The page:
RAS Graph and Stats (RAS G&S) – Stand-alone executable with no install, just put a shortcut to the executable in the startup folder in your Start Menu (creates other folders and settings you wouldn’t want in the startup folder). RAS G&S is pretty basic, it is exactly like Bandwidth Monitor and Meter but free. It annoyingly starts up the graph at every startup so you manually have to minimize it to the system tray and it doesn’t fit in the title bar.
NetMeter – Closest comparison to DU Meter, but it’s free. Has a lot of cool options, like ‘click-through’ and transparency. Offers all the other essentials like choosing which network interface to monitor and calculating totals per day, per week, and per month. It also offers a predicted amount based on your usage to guess how much bandwidth you will use
NetLimiter – NetLimiter has 3 different versions: a freeware monitoring tool and then a lite and a pro version for shaping your internet traffic. The non-freeware versions have a 28 day trial so you can check out if they’re worth it to you. The great thing about NetLimiter is that it is able to differentiate between network traffic and internet traffic, meaning your file transfers to another machine on your router doesn’t count in your internet traffic, giving a much more accurate estimate. NetLimiter takes care of all the basics, but also allows gathers statistics not only on your computers traffic but also records stats per application that’s accessing the network, a very useful stat if you’re trying to identify a heavy hitter like a video game or music service.
For Mac Users – I found this Mac software, SurplusMeter, in my searching and figured I’d add it to the list in hopes that it might help any Apple users. It’s a client-side solution, but where as all of the above client solutions are Windows-based I wanted to bring this to light. It looks to cover all the bases and it’s freeware. Click on the name to learn more and download the app.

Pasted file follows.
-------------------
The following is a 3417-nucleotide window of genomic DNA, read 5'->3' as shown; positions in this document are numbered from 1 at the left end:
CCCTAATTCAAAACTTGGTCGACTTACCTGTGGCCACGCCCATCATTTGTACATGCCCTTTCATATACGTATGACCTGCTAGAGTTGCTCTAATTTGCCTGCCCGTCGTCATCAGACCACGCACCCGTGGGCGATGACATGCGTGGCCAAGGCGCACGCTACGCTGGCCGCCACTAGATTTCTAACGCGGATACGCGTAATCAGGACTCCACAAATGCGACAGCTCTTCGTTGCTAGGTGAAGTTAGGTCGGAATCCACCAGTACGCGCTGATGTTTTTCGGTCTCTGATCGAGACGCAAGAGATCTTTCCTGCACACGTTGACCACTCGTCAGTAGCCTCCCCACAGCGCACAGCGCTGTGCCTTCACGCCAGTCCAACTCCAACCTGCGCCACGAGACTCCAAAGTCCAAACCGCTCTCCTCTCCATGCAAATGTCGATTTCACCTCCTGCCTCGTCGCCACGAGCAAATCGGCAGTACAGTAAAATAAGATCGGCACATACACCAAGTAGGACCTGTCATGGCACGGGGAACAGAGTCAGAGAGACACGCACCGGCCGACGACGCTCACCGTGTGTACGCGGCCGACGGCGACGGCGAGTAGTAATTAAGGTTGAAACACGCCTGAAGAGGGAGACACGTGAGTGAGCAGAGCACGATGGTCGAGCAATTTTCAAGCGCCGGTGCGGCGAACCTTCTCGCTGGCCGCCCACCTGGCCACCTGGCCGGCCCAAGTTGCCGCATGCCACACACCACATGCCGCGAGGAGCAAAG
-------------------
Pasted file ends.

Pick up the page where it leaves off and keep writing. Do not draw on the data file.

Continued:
Router Side – A router-side solution would be optimal as it would capture all inbound and outbound network traffic, the same as what Comcast is going to see, specifically monitoring the WAN port traffic. Router-side solutions would allow you to total the traffic for all computers connecting to your network: hard-wired and wireless, including anybody that might be an unwelcome guest (neighbors or others piggy-backing on your unsecured wireless). This cap is another reason to be sure your Wireless network is secured or else others might be inflating your traffic.
DD-WRT firmware – The DD-WRT firmware can be combined with a program called rFlow to collect and log the information. This unfortunately means one of the problems of the client-side solutions transfers over: you’ll have to have that computer on all the time that you want to record the traffic. DD-WRT is installed on a router that you’d buy from the store (check the compatibility list) for free, much like you’d upgrade the factory installed firmware.